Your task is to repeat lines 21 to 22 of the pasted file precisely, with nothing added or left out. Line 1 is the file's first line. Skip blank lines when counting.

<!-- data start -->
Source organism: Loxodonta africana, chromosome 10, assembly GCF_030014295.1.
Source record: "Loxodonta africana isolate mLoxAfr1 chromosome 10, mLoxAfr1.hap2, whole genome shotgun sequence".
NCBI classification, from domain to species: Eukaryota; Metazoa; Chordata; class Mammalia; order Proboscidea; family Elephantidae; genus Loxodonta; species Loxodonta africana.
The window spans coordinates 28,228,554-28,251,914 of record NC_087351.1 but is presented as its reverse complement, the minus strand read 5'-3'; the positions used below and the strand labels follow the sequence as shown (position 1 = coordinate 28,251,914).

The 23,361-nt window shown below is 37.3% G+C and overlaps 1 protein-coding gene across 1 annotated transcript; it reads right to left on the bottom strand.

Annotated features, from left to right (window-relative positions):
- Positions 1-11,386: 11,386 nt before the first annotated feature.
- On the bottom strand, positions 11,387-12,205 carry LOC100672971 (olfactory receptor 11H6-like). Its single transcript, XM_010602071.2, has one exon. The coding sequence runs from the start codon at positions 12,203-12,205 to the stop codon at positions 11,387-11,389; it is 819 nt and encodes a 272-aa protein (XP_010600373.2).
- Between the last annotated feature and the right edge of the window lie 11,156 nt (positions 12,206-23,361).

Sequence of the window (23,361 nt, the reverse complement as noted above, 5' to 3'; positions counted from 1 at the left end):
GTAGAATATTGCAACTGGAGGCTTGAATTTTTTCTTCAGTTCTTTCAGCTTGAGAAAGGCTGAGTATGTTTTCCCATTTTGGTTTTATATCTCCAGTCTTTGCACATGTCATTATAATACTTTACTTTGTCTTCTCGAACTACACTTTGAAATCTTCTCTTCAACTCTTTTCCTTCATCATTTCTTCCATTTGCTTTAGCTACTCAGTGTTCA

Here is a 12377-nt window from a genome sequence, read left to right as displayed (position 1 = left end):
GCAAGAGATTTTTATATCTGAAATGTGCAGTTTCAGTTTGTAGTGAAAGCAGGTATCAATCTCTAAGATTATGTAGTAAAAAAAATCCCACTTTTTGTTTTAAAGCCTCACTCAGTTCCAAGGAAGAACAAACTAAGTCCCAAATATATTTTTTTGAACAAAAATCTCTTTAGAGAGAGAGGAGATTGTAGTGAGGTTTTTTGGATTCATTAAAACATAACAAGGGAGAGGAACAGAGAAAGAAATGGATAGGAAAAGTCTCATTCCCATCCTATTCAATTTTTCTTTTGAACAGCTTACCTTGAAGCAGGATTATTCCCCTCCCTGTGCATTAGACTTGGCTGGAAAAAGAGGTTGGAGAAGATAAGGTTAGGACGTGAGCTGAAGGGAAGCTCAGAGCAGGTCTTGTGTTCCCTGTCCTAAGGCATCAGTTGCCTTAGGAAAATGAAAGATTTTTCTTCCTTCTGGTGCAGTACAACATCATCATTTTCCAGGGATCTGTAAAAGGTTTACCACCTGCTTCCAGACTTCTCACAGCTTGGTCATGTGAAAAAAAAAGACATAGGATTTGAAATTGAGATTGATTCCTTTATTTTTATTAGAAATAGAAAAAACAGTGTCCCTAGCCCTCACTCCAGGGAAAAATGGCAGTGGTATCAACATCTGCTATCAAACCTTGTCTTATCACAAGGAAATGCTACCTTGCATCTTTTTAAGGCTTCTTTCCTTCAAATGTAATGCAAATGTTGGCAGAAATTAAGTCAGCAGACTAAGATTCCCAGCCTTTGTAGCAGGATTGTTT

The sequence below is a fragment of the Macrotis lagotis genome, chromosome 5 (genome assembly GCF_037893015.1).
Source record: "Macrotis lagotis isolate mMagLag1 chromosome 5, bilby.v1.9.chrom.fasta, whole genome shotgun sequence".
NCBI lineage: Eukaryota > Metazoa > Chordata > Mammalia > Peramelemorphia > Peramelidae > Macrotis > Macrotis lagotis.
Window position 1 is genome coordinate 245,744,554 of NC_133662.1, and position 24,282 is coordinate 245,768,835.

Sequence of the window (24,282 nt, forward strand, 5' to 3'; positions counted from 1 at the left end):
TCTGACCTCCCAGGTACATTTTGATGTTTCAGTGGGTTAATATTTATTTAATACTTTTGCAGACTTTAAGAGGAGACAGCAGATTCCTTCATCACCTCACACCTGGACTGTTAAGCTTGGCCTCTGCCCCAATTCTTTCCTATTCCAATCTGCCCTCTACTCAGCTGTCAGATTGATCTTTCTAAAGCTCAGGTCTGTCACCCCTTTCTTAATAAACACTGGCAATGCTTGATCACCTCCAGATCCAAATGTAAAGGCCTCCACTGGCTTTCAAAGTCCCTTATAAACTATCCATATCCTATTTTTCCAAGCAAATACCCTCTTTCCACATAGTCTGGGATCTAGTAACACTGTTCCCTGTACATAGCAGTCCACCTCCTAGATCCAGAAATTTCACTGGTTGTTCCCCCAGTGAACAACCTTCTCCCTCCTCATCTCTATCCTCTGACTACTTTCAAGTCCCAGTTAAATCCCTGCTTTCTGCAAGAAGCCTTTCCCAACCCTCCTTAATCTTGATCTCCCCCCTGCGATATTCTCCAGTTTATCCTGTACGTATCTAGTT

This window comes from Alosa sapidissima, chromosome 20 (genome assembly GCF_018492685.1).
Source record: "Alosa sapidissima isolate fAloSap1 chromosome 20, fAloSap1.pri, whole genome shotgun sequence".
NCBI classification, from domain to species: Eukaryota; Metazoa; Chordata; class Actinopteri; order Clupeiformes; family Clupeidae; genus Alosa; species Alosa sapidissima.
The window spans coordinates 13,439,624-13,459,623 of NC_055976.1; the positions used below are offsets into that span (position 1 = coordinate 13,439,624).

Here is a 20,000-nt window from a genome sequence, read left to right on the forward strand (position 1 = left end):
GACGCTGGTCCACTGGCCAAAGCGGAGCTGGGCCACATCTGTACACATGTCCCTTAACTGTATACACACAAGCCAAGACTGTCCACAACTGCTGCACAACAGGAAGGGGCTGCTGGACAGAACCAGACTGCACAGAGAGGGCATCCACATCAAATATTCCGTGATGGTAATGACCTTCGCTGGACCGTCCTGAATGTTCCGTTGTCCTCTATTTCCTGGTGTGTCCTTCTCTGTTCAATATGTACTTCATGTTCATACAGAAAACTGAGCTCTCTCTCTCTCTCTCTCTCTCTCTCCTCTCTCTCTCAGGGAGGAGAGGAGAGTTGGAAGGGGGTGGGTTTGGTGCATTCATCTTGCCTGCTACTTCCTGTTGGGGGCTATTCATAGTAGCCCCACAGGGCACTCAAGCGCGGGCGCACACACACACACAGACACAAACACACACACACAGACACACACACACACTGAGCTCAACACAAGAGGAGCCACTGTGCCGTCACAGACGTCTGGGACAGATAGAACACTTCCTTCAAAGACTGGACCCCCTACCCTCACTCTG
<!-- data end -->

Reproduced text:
Source record: "Alosa sapidissima isolate fAloSap1 chromosome 20, fAloSap1.pri, whole genome shotgun sequence".
NCBI classification, from domain to species: Eukaryota; Metazoa; Chordata; class Actinopteri; order Clupeiformes; family Clupeidae; genus Alosa; species Alosa sapidissima.